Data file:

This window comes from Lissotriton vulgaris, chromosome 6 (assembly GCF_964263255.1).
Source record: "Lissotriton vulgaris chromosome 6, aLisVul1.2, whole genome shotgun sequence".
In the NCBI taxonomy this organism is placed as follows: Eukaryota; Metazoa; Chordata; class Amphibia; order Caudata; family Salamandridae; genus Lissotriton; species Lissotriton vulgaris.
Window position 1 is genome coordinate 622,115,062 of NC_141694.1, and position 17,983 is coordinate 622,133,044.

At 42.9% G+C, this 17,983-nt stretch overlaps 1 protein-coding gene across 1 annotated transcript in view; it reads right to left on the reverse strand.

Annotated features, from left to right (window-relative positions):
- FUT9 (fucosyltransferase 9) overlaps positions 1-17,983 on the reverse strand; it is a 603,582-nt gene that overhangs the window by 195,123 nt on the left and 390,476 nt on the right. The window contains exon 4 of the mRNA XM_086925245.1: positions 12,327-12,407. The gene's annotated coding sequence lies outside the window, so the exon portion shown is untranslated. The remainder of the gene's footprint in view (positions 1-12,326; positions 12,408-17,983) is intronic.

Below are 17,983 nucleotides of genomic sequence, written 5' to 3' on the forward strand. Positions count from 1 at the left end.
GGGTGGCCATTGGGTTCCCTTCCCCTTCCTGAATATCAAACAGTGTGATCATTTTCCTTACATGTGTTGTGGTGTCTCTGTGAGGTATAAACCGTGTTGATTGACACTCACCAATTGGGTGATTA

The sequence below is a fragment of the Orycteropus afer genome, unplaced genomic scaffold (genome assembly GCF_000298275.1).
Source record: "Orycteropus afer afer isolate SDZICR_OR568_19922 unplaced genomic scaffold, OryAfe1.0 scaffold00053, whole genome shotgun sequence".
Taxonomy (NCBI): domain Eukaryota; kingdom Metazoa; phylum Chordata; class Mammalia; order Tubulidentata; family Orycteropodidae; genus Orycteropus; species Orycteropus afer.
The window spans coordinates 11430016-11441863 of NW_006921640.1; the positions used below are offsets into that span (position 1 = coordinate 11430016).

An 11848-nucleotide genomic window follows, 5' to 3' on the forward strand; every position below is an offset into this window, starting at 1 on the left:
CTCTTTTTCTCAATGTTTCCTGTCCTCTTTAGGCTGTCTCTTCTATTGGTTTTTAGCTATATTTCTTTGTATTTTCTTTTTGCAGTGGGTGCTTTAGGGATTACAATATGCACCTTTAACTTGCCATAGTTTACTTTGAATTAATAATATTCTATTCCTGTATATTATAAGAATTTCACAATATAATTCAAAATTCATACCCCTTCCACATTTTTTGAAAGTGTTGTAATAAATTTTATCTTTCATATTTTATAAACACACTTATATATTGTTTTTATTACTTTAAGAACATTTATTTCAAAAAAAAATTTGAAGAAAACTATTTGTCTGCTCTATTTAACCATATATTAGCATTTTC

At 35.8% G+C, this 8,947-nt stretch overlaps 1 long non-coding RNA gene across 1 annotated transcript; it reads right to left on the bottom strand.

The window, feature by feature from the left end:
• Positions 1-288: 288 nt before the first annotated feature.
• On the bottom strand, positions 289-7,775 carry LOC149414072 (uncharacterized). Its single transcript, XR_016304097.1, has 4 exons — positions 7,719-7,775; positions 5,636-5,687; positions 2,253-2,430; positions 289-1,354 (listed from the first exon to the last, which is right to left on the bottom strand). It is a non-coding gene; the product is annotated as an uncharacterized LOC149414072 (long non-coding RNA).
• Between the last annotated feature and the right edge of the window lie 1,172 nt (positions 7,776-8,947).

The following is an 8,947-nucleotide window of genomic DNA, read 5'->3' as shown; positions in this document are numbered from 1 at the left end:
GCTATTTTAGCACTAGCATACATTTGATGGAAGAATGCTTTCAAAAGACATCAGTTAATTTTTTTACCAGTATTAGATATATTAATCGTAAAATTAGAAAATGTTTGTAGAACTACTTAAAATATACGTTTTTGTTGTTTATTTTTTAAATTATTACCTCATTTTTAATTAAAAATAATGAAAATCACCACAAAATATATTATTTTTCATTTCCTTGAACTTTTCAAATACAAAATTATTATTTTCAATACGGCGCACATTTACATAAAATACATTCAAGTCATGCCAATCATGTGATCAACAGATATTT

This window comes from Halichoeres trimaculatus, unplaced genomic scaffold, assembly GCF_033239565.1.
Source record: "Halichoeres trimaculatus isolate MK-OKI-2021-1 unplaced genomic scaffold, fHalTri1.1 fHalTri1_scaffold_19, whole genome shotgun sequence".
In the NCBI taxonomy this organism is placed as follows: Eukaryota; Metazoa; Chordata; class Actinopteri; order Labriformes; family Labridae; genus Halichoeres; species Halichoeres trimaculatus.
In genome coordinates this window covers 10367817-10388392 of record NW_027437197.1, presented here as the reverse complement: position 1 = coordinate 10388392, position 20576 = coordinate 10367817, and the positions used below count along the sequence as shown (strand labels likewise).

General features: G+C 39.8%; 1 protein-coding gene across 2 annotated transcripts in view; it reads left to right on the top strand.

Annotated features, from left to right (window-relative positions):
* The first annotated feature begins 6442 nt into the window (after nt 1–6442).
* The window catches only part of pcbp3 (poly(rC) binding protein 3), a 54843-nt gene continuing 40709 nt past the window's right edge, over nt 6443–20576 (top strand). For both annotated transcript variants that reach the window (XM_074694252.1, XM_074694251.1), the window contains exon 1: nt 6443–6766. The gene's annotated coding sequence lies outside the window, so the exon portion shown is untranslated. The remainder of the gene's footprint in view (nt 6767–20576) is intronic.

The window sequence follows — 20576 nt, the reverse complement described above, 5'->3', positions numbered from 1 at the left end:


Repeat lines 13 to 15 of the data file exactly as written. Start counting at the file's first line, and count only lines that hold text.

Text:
The window spans coordinates 11430016-11441863 of NW_006921640.1; the positions used below are offsets into that span (position 1 = coordinate 11430016).

An 11848-nucleotide genomic window follows, 5' to 3' on the forward strand; every position below is an offset into this window, starting at 1 on the left:
CTCTTTTTCTCAATGTTTCCTGTCCTCTTTAGGCTGTCTCTTCTATTGGTTTTTAGCTATATTTCTTTGTATTTTCTTTTTGCAGTGGGTGCTTTAGGGATTACAATATGCACCTTTAACTTGCCATAGTTTACTTTGAATTAATAATATTCTATTCCTGTATATTATAAGAATTTCACAATATAATTCAAAATTCATACCCCTTCCACATTTTTTGAAAGTGTTGTAATAAATTTTATCTTTCATATTTTATAAACACACTTATATATTGTTTTTATTACTTTAAGAACATTTATTTCAAAAAAAAATTTGAAGAAAACTATTTGTCTGCTCTATTTAACCATATATTAGCATTTTC